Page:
Southern Living says Sonoma's dinner menu blends "a Slow Food philosophy, which focuses on local, organic, peak-season ingredients, with true culinary artistry." Menus change with the seasons; current appetizers include gruyere- and bacon-topped Kobe beef sliders with a side of pommes frites ($9) and a seared sesame-crusted tuna ($10) flanked by a spicy cucumber salad. Main courses such as a leg of venison ($20), a duck breast ($18), and a Kobe beef burger ($10) take aim at the freshest fruits and vegetables in Old MacDonald's inventory. Neptune also sacrifices some denizens to Sonoma's flavorful fare; sup on grilled Atlantic salmon ($16) and grilled sea scallops topped by a pineapple-jalapeño chutney ($18). Salads, sandwiches, and daily specials populate the lunch menu.
Inside Room 112, a self-described "modern Asian cuisine and sushi lounge," a wall of wooden alcoves imposes right angles on flickering candlelight, echoing the clean lines of modernist Japanese lanterns and cube-shaped red stools. This harmonious aesthetic extends to the menu of traditional Japanese and Chinese cuisine: chefs adorn thinly sliced beef with a single tropical flower, for instance, and arrange sautéed shrimp inside a delicate lettuce-leaf cup. Sushi is the restaurant’s specialty, though; chefs roll up more than 30 varieties of maki, which showcase ingredients such as soft-shell crab, yellowtail, and spicy salmon.
Everyone who visits City Tan leaves with fashionably bronzed skin thanks to regular and UV-free technology. Inside beds and booths, lamps cast their tanning spells during 9- to 15-minute sessions. These sessions are enhanced with amenities such as air conditioning, teddy bears to snuggle with, and sound systems for MP3 players. The staff also provides tanning with an airbrush formula inside a heated Norvell booth.
This hip uptown nightspot offers guests a multifaceted menu that fuses traditional Chinese, Korean, and Japanese dishes into flavorful harmony. Heat up taste buds with classic appetizers of egg rolls ($5) and crab rangoon ($5), or move straight to the main course with savory entree selections such as Mongolian beef ($9 regular, $11 large) or piquant mango shrimp ($11 regular, $13 large). Though today’s Groupon does not cover alcohol, the fully stocked bar is also equipped to provide craft beers and signature drinks to parched patrons or socializing goldfish. Located on the second floor of the historic Ivey's Department Store building, Wok Bar greets visitors with a comfortable yet social atmosphere ideal for a midday lunch, intimate dinner, or late-night brunchfast. With exciting events and frequent live music, bar-goers can savor sophisticated dining while people-watching and water-balloon-dropping on Tryon Street below.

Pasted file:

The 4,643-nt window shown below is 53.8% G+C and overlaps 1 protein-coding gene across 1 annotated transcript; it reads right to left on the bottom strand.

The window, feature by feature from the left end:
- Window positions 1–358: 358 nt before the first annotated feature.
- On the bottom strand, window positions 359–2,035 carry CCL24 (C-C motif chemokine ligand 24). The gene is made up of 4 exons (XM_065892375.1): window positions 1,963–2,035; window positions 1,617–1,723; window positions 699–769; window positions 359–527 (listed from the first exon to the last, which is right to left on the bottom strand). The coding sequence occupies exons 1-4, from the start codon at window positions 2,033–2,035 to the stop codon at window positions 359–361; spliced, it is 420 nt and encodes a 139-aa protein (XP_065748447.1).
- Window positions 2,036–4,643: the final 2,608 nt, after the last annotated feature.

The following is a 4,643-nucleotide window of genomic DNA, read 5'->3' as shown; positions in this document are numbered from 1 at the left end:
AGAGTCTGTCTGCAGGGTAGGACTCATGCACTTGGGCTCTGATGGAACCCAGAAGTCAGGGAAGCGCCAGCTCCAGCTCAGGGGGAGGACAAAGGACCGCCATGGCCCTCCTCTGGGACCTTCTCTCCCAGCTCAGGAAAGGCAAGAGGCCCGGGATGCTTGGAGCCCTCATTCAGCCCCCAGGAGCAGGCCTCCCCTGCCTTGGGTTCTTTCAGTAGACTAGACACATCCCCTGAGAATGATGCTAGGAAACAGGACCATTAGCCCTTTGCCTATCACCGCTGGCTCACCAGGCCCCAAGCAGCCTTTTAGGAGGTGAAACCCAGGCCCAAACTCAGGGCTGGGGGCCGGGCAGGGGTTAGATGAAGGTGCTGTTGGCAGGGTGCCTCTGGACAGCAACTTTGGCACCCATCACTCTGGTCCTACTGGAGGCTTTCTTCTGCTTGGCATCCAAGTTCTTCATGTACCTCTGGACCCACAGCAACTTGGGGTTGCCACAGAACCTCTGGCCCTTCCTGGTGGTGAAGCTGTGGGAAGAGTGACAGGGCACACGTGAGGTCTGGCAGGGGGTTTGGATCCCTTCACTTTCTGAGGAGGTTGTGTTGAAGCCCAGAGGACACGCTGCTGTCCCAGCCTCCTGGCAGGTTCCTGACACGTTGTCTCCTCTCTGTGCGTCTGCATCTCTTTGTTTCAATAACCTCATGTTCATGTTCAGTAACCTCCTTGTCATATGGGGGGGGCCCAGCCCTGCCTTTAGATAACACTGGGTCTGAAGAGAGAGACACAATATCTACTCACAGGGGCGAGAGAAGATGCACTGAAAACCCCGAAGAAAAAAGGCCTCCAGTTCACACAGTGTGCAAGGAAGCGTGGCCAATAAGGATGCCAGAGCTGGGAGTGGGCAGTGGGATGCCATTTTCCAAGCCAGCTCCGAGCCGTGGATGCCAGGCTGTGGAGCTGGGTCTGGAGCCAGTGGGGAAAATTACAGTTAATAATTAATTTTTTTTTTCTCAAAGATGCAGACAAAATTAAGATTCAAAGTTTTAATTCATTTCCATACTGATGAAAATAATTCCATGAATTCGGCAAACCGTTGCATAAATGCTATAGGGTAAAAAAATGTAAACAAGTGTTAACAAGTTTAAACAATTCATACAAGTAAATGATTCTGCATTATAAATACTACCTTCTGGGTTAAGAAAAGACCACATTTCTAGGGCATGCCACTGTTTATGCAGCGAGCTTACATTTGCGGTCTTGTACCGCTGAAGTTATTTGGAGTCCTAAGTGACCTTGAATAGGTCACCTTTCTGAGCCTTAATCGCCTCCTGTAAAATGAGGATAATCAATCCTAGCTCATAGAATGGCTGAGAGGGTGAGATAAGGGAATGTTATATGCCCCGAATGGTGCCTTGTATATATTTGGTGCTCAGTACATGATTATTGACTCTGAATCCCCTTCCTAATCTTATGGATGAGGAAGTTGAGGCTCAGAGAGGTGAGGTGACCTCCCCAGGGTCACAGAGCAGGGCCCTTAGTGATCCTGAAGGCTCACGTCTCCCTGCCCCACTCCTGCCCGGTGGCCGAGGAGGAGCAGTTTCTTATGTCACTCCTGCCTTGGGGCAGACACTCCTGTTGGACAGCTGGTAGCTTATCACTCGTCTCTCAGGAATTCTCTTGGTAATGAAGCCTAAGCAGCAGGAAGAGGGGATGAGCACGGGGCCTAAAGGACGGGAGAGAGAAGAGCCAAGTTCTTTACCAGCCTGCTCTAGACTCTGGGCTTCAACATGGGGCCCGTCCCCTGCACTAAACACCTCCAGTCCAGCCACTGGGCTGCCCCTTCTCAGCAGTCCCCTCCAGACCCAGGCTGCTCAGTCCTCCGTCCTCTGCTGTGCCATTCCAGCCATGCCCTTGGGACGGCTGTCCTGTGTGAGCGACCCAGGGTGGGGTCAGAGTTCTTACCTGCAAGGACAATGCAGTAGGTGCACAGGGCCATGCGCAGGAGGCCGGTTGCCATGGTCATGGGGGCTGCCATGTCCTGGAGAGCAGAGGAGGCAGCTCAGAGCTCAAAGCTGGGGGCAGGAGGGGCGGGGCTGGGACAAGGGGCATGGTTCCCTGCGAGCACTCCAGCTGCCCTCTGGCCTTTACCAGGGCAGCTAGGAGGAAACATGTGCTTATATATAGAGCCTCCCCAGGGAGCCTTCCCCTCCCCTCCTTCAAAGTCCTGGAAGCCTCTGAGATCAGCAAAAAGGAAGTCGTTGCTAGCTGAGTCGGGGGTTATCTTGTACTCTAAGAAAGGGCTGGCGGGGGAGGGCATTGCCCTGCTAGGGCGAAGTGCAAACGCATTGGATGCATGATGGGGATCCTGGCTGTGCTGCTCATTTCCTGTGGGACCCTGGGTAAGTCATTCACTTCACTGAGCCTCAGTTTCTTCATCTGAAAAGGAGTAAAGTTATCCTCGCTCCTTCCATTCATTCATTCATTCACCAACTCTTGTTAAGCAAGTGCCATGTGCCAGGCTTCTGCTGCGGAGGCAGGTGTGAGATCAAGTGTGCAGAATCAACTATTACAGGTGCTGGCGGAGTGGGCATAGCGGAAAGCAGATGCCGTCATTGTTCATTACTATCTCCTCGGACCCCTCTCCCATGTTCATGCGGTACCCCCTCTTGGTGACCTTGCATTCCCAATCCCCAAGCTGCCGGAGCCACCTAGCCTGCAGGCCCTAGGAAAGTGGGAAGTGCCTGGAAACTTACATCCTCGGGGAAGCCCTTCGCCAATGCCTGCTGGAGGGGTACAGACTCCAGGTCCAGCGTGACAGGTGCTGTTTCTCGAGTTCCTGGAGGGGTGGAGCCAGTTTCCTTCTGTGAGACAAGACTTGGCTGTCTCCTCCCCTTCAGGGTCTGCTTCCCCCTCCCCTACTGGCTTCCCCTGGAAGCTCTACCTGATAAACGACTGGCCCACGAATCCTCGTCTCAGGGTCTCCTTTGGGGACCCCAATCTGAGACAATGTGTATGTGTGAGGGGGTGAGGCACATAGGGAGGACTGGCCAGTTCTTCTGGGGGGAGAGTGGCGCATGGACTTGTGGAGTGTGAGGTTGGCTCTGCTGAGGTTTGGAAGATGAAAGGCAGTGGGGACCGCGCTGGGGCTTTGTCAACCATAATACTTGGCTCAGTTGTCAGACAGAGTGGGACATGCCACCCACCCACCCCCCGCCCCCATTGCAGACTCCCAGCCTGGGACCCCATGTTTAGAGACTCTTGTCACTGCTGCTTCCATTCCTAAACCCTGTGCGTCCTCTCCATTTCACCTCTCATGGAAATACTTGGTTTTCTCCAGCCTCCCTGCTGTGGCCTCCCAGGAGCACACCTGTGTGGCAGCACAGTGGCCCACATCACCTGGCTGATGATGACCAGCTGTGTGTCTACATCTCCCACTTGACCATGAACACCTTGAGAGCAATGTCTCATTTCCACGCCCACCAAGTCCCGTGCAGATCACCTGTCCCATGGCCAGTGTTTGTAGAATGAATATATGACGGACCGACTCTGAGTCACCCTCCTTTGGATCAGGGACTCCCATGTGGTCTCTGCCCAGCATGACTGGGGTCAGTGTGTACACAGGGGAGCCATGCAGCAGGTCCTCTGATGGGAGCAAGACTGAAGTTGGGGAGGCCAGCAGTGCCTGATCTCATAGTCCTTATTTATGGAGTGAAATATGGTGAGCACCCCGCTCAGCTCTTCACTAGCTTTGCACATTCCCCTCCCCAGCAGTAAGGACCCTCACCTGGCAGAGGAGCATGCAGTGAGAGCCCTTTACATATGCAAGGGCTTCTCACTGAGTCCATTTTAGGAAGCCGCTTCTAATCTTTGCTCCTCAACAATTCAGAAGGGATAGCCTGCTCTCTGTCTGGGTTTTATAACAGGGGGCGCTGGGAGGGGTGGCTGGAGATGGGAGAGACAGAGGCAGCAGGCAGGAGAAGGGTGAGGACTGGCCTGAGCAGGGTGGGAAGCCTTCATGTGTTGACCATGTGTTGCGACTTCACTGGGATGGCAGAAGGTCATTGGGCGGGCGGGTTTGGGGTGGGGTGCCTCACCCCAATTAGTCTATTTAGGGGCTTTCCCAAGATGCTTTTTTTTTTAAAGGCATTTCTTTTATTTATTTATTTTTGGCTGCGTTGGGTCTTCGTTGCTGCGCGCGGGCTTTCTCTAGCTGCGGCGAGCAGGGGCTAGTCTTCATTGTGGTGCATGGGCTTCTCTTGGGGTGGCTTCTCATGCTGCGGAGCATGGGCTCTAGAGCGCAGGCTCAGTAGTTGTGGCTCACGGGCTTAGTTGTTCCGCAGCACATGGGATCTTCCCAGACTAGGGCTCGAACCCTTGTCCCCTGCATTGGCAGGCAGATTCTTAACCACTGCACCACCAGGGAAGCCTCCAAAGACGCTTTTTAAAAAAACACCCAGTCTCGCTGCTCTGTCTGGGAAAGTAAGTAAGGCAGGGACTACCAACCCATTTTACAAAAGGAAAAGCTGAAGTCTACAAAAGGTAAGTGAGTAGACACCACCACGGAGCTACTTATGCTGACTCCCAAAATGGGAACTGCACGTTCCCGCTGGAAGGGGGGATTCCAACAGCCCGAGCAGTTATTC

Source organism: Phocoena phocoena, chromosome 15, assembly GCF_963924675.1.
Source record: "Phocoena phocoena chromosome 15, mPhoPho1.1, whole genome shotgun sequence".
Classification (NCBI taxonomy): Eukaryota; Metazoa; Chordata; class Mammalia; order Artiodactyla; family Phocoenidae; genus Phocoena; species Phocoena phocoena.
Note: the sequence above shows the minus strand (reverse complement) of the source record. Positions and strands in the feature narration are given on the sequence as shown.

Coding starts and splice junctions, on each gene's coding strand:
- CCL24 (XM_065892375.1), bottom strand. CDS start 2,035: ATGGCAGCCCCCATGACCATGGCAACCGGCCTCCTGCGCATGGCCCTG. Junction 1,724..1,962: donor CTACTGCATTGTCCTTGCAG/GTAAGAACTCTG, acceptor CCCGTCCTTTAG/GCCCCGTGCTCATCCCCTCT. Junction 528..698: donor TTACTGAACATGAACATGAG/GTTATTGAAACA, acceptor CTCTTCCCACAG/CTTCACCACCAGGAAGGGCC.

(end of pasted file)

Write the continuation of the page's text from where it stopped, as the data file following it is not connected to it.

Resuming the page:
Through the wide entrance of Onoki Sushi Bar, visitors are greeted into the dining room's bright colors and clean lines that allow the food to take the spotlight. Servers present menus that feature traditional rolls and specialty rolls such as the Dazed & Confused that's lined with shrimp tempura and topped with tuna, salmon, and a yellowtail bandana. During lunch, stop in for a nine-piece chef's choice sashimi lunch or another special combination and refresh with a glass of the house beer.
Using recipes passed down from the owner's Scottish ancestors, Molly MacPherson's menu is stocked with cuisine traditionally served in the Scottish highlands. Start with the golden-fried Guinness-battered onion rings ($6.50) or the potato scones, garnished with sliced almonds and served with sweet raspberry preserves ($5). The homemade Scottish meatloaf emanates savory smells, served with a heaping of garlic smashed potatoes and fresh veggies ($11), and the Blackwatch burger satiates stomachs with a half-pound of grilled highland beef ($8, add cheese or bacon for $0.75 each). For dessert, toss out your makeshift edible kilt and snack on the sticky toffee pudding, a warm sponge cake baked with toffee sauce ($5).